This month I’ve been reading Stiffed: The Roots of Modern Male Rage, by Susan Faludi. Actually, I’ve been re-reading it; the book was originally published in 1999 with the subtitle The Betrayal of the American Man and was reissued in 2019 with a new author’s foreword that adds a Trump-era, #MeToo perspective. Faludi is a superb researcher, interviewer, and writer (and believe me, that’s a tough trifecta), and Stiffed—what a perfect title—holds up shockingly well. Faludi’s mid-1990s reporting took her to Vietnam veterans, diehard Cleveland Browns fans, an Alternatives to Violence group, laid-off defense workers, and meetings of Promise Keepers, a Christian men’s association. She investigates the post-World War II redefinition of masculinity as “something to drape over the body, not draw from inner resources” and to be “displayed, not demonstrated.” I couldn’t help reflecting on Stiffed when I read a recent New York Times roundtable discussion with eight men who described themselves as politically conservative and who repeatedly expressed a wistful longing for days gone by—the same days, some 25 years ago, that Faludi wrote about: a time of layoffs and gang violence and painful domestic rifts. Moral: Beware the nostalgia trap and the Golden Age fallacy; there never were any good old days, except for the ones that seemed good because you were a little kid and didn’t know any better. (You may also be interested in the letters to the editor about that roundtable discussion. I’ve unlocked both links so that nonsubscribers can access them.)
“Russia Inches Toward Its Splinternet Dream” reads the headline on an April 1, 2022, story in Wired by Chris Stokel-Walker. It was no April Fools’ Day joke: The story describes how, in early March, Twitter users in Russia noticed that their internet connections had slowed to a crawl and eventually halted. “Then came the blackout”:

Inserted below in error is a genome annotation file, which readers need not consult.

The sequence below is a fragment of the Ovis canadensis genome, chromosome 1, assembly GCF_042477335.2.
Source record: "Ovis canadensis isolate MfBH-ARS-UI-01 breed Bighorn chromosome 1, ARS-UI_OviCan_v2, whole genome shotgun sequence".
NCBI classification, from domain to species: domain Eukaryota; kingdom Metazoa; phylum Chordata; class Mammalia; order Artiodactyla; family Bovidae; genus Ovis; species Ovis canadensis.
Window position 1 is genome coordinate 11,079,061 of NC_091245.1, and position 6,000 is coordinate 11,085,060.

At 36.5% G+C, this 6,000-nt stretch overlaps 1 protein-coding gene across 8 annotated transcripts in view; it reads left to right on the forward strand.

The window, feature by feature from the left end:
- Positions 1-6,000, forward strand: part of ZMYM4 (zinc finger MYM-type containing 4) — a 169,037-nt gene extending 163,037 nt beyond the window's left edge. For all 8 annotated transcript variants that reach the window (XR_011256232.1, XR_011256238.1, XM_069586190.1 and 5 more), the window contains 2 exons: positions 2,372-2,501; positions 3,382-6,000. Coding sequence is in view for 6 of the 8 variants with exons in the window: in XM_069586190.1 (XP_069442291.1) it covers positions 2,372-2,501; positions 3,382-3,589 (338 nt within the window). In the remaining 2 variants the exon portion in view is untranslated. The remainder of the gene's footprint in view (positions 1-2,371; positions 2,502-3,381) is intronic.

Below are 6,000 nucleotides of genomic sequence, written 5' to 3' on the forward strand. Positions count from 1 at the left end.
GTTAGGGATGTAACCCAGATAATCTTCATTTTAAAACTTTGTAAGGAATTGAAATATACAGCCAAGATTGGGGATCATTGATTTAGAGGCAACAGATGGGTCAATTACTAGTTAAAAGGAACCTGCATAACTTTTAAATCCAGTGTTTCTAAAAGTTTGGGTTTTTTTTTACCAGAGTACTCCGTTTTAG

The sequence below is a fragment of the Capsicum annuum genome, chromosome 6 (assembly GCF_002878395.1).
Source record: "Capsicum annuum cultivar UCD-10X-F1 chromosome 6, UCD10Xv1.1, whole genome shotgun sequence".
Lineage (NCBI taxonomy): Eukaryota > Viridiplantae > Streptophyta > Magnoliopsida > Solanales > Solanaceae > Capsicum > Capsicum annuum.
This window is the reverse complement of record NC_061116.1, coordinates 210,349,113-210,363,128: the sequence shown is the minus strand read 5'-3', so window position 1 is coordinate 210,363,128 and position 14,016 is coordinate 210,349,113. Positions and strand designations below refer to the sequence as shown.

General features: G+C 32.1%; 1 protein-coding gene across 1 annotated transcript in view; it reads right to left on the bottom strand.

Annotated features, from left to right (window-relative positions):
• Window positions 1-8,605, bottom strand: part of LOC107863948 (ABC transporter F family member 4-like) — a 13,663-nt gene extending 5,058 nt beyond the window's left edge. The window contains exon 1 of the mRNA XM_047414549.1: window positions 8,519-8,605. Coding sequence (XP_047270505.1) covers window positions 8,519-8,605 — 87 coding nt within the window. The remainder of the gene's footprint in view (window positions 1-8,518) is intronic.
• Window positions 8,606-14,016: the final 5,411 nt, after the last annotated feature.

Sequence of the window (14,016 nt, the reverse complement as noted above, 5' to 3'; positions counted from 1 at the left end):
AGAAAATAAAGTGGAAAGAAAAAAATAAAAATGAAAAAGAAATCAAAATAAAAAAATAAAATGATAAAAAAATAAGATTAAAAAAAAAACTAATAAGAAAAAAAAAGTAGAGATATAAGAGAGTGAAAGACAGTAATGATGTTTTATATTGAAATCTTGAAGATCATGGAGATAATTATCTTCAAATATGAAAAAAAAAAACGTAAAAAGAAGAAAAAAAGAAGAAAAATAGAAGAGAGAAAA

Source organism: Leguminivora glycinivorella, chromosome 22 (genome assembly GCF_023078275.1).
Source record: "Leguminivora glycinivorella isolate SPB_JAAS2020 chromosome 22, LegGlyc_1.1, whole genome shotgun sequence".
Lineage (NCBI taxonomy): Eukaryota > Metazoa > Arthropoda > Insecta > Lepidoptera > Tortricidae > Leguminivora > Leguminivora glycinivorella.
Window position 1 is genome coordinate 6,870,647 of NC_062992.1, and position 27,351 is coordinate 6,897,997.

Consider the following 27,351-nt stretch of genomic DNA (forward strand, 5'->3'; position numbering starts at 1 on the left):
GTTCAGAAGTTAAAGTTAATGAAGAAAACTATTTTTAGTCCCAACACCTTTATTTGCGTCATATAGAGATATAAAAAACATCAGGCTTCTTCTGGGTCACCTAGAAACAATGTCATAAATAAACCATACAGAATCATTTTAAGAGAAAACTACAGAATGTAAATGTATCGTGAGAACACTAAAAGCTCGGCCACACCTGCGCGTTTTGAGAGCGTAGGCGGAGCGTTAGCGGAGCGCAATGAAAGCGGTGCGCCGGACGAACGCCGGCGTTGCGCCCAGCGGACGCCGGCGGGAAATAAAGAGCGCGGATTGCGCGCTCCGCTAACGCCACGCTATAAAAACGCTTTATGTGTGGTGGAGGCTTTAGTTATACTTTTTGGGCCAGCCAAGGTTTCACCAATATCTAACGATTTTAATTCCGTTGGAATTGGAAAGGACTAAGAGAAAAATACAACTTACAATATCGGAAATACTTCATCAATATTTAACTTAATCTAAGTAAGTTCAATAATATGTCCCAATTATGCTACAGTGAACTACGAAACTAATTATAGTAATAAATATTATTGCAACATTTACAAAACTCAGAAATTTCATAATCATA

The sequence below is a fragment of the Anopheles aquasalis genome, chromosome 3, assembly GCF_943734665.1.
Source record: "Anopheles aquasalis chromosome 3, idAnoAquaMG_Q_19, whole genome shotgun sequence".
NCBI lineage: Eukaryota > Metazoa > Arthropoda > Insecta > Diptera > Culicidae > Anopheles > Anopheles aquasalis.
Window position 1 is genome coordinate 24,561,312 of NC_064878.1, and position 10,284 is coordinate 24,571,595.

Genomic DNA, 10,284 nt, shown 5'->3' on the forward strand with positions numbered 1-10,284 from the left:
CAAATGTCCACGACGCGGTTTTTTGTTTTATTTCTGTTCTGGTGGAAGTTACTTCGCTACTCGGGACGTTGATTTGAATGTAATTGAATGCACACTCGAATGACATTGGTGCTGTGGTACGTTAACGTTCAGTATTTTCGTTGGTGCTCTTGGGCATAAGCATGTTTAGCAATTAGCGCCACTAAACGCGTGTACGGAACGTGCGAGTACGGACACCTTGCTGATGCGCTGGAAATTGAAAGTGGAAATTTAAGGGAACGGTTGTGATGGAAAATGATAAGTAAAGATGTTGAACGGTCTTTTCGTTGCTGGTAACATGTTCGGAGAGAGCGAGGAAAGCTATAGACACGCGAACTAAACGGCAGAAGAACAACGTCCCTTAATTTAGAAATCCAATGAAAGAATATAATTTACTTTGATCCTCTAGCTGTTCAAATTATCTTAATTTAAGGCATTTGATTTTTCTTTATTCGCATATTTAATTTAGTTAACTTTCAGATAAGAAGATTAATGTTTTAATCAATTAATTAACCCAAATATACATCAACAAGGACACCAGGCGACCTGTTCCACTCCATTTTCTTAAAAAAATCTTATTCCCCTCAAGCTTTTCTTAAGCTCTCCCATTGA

Twitter going offline showed how seriously the Russian state took social media’s role in amplifying dissent about the country’s invasion of Ukraine. And it demonstrated Russia’s progress in creating a “splinternet,” a move that would effectively detach the country from the rest of the world’s internet infrastructure. Such a move would allow Russia to control conversations more tightly and tamp down dissent—and it's getting closer by the day.
“Splinternet” is newly in the news, but the term is more than 20 years old. A nearly perfect portmanteau word, it was coined in 2001 by Clyde Wayne Crews, director of technology studies at the libertarian Cato Institute. In an editorial for Forbes magazine, Crews envisioned splinternets as essentially good things, asking, “How about more Internets, not more regulations?” He continued, libertarianally:
I’m about halfway through Virginia Postrel’s 2020 book The Fabric of Civilization: How Textiles Made the World, and the only reason I haven’t finished it is because I keep stopping to take notes, usually punctuated with exclamation marks. Postrel is a journalist and independent scholar who has written very good books about style and glamour; here she elegantly blends centuries of research and her own investigations (she learned to spin thread, spent a week at a traditional Indian dyeing school, and visited weavers of Guatemalan huipiles) into a highly readable and compelling history. The glossary alone is worth the investment in the book. As Postrel writes:
We drag our heirloom metaphors—“on tenterhooks,” “towheaded,” “frazzled”—with no idea that we’re talking about fabric and fibers. We repeat threadbare clichés: “whole cloth,” “hanging by a thread,” “dyed in the wool.” We catch airline shuttles, weave through traffic, follow comment threads. We speak of life spans and spinoffs and never wonder why drawing our fibers and twirling them into thread looms so large in our language.